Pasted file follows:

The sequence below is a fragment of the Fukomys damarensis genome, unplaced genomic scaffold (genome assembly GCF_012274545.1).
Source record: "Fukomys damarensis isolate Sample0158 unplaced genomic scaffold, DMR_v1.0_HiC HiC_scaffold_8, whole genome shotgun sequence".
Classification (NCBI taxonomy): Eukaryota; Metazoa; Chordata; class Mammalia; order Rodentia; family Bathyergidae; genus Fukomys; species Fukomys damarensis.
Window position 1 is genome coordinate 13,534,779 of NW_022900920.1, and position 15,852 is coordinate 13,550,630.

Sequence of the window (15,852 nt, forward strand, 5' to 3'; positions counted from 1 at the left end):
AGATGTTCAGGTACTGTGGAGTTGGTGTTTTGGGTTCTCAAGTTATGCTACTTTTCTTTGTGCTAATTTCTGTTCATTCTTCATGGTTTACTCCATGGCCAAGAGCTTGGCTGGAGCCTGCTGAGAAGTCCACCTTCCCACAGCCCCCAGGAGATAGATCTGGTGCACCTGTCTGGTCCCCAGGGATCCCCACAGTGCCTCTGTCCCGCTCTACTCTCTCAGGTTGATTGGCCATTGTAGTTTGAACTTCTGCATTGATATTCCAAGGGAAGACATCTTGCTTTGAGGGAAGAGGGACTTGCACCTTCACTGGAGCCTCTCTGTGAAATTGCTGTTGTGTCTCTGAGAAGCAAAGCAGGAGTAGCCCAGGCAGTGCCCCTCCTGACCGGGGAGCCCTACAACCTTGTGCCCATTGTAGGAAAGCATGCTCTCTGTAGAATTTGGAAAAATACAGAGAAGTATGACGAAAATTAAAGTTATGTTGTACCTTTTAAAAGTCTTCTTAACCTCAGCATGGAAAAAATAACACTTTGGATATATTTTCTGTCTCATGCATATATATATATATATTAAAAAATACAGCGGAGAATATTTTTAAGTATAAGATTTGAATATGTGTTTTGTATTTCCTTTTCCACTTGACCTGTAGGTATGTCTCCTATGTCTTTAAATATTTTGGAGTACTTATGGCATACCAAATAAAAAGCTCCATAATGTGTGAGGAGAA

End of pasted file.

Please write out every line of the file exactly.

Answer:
The sequence below is a fragment of the Fukomys damarensis genome, unplaced genomic scaffold (genome assembly GCF_012274545.1).
Source record: "Fukomys damarensis isolate Sample0158 unplaced genomic scaffold, DMR_v1.0_HiC HiC_scaffold_8, whole genome shotgun sequence".
Classification (NCBI taxonomy): Eukaryota; Metazoa; Chordata; class Mammalia; order Rodentia; family Bathyergidae; genus Fukomys; species Fukomys damarensis.
Window position 1 is genome coordinate 13,534,779 of NW_022900920.1, and position 15,852 is coordinate 13,550,630.

Sequence of the window (15,852 nt, forward strand, 5' to 3'; positions counted from 1 at the left end):
AGATGTTCAGGTACTGTGGAGTTGGTGTTTTGGGTTCTCAAGTTATGCTACTTTTCTTTGTGCTAATTTCTGTTCATTCTTCATGGTTTACTCCATGGCCAAGAGCTTGGCTGGAGCCTGCTGAGAAGTCCACCTTCCCACAGCCCCCAGGAGATAGATCTGGTGCACCTGTCTGGTCCCCAGGGATCCCCACAGTGCCTCTGTCCCGCTCTACTCTCTCAGGTTGATTGGCCATTGTAGTTTGAACTTCTGCATTGATATTCCAAGGGAAGACATCTTGCTTTGAGGGAAGAGGGACTTGCACCTTCACTGGAGCCTCTCTGTGAAATTGCTGTTGTGTCTCTGAGAAGCAAAGCAGGAGTAGCCCAGGCAGTGCCCCTCCTGACCGGGGAGCCCTACAACCTTGTGCCCATTGTAGGAAAGCATGCTCTCTGTAGAATTTGGAAAAATACAGAGAAGTATGACGAAAATTAAAGTTATGTTGTACCTTTTAAAAGTCTTCTTAACCTCAGCATGGAAAAAATAACACTTTGGATATATTTTCTGTCTCATGCATATATATATATATATTAAAAAATACAGCGGAGAATATTTTTAAGTATAAGATTTGAATATGTGTTTTGTATTTCCTTTTCCACTTGACCTGTAGGTATGTCTCCTATGTCTTTAAATATTTTGGAGTACTTATGGCATACCAAATAAAAAGCTCCATAATGTGTGAGGAGAA